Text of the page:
To offer new ways of delivering care, more than half (58%) of the healthcare leaders and younger healthcare professionals in APAC agree that the training available provides healthcare staff with the required skills. Nearly one-third of the healthcare leaders pinpoint data interpretation skills (29%) and staff willingness to adopt new technologies (29%) as success factors in their roll out of new delivery models, whilst 44% of younger healthcare professionals agree that they need better training on new technologies to feel empowered to improve patient care. Having access to more advanced technologies to aid diagnostics (41%) and reduced administrative responsibilities (40%) were also cited as ways to empower them in improving patient care.

 

Doubling down on digital technologies to tackle staff shortages and work satisfaction

The report also finds that APAC healthcare leaders are at the forefront of using technology to tackle the staff shortages that are becoming a global industry problem. Two-thirds (67%) of them (vs 56% globally) already use, or plan to use, digital health technology to reduce the impact of healthcare workforce shortages. Leaders in Indonesia (77%) and Singapore (75%) are especially focused on this. The top three technologies to relieve the impact of staff shortages regarded by those APAC leaders using or planning to use digital health technology are cloud-based technology to support access to information from any location (44%), technology solutions that connect with out-of-hospital settings (37%) and workflow technology (e.g., PACS, digital health records, patient flow automation) (35%).

Embracing digital transformation and new care delivery models could also help with attracting talent. Younger healthcare professionals identified being at the forefront of AI (39%) and new care delivery models that connect different care settings (33%) as top priorities when choosing where to work. Chat bots providing patients with answers to basic medical questions (33%), portability of healthcare data between hospitals and practices (28%) and ability to access diagnostic capabilities from any location (26%) are cited by younger healthcare professionals as top technologies that will improve their work satisfaction.

 

Multi-pronged strategies towards a more environmentally sustainable industry

Sustainability remains a high priority for APAC’s healthcare industry, but lack of access to appropriate technology (43%), lack of standardization across the industry (37%) and inadequate interest from staff (32%) are cited as challenges preventing APAC healthcare leaders from implementing their sustainability initiatives. To overcome these, the leaders agree that creating a business case for implementing initiatives (42%) and sharing best practice examples (38%) would be key. Additionally, they also believe that working with or consulting a third party to deliver or support sustainability programs and recruiting more staff with specialized skills (35% respectively) would be beneficial to fulfilling their sustainability ambitions.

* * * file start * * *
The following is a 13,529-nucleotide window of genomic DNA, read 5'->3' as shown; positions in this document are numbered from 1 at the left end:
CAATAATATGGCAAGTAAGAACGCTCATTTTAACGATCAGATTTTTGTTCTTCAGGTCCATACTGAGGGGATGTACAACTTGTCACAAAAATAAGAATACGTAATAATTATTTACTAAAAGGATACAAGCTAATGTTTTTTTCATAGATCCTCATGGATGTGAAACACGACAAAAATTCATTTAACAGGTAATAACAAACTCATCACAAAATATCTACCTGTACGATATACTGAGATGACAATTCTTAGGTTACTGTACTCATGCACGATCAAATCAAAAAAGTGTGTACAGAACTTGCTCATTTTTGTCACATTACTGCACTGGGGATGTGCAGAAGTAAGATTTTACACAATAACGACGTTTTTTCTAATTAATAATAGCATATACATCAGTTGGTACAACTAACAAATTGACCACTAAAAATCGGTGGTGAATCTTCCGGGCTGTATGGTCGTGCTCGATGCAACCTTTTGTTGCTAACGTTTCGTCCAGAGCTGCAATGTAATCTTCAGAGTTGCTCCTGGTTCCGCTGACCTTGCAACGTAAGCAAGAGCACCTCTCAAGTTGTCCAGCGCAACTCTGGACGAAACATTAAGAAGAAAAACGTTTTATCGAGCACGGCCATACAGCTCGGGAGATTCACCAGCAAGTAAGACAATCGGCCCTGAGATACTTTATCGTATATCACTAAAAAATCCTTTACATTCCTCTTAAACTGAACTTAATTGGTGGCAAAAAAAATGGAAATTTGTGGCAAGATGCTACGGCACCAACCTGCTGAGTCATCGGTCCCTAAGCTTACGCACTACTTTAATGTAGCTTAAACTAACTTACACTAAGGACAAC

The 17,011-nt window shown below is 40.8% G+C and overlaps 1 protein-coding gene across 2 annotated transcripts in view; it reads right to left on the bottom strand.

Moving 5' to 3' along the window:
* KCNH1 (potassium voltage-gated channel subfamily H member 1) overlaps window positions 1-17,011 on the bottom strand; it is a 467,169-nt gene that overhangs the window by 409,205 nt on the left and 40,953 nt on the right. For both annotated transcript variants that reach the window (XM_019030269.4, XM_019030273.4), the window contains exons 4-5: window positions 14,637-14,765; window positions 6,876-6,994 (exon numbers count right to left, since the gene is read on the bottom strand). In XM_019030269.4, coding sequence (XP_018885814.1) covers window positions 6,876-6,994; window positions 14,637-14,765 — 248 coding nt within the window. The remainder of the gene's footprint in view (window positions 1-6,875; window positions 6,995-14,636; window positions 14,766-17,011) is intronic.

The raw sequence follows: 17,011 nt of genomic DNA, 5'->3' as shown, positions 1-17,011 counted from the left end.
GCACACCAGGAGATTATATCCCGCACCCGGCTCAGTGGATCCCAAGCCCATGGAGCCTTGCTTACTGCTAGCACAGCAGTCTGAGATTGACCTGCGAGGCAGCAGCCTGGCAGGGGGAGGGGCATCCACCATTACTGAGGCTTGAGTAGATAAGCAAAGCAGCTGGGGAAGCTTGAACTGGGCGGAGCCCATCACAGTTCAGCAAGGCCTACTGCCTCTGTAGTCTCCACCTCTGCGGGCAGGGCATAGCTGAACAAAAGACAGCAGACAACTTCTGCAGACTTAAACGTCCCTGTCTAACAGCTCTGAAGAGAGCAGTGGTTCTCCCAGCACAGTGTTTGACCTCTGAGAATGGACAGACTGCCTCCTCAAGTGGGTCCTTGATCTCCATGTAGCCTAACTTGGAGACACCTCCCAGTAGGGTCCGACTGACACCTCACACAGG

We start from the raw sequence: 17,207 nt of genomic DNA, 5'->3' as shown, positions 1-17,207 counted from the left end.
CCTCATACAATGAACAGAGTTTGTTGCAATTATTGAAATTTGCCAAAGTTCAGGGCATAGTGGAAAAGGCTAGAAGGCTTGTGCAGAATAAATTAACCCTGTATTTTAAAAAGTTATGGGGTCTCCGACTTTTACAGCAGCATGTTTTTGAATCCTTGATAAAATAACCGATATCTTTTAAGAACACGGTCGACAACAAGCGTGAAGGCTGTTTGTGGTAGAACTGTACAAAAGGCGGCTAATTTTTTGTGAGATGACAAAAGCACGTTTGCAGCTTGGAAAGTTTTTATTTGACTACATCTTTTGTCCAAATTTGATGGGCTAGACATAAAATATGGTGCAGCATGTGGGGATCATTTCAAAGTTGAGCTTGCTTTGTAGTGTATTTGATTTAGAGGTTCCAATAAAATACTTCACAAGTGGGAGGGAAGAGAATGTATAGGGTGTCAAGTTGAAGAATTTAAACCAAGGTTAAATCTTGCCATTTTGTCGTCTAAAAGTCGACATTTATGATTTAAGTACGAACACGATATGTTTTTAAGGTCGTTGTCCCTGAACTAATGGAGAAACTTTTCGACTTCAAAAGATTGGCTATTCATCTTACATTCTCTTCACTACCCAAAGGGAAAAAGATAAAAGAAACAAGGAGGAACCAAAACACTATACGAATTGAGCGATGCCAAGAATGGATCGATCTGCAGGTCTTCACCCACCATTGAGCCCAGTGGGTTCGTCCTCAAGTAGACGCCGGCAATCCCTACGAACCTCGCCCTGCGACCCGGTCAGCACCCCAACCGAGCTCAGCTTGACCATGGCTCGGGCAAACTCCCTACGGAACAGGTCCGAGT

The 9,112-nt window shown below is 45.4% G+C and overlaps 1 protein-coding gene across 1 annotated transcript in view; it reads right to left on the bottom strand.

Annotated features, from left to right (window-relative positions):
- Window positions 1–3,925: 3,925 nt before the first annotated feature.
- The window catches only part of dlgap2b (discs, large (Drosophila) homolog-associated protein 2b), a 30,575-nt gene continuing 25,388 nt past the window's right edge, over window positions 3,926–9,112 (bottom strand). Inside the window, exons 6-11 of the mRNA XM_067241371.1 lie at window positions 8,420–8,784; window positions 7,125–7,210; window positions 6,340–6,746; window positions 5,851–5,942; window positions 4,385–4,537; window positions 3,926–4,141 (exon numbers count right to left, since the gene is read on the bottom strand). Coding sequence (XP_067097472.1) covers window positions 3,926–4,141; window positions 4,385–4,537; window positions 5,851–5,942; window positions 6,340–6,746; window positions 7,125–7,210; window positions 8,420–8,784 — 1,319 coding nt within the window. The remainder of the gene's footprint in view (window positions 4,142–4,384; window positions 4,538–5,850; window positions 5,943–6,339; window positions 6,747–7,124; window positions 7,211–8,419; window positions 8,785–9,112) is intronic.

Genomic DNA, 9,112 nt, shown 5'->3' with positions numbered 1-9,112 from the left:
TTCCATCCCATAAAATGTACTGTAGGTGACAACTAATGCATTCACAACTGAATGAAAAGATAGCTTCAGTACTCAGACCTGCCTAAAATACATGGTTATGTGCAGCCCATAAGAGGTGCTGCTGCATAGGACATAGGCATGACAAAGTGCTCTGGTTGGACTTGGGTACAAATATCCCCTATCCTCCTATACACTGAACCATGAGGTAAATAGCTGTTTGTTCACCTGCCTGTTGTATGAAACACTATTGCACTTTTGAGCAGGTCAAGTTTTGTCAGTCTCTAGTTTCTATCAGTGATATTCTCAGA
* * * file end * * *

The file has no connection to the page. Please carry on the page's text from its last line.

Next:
“A smart, sustainable healthcare ecosystem with digital solutions redefining a human-centric care experience and the work of healthcare professionals will be the future. We’re excited to be working with our healthcare partners on pioneering the next decade of patient care,” added Ms. Clarke. “Besides providing the right innovations and up-to-date training needed to unlock the full potential of anytime-anywhere care, we are also cognizant that climate-friendly solutions, practices and infrastructure are important to build a sustainable future for our industry.”

Philips has been working with its partners in APAC on new business models and engaging in long-term strategic partnerships to innovate care delivery. This includes supporting APAC health systems in developing smart hospitals that seamlessly bring together people, data and technology to achieve the industry’s Quadruple Aim: improving the patient experience of care, improving the health of individuals and populations, improving the work life of health professionals, and reducing the per capita cost of healthcare. Being aware that services, upgrades, sustainable innovations and practices as well as training and education are key to the long-term success of digital transformation, Philips offers integrated and comprehensive suites of systems, smart devices, software and services, to address the specific pain points faced by healthcare providers and ultimately help unleash the full possibilities of digital transformation.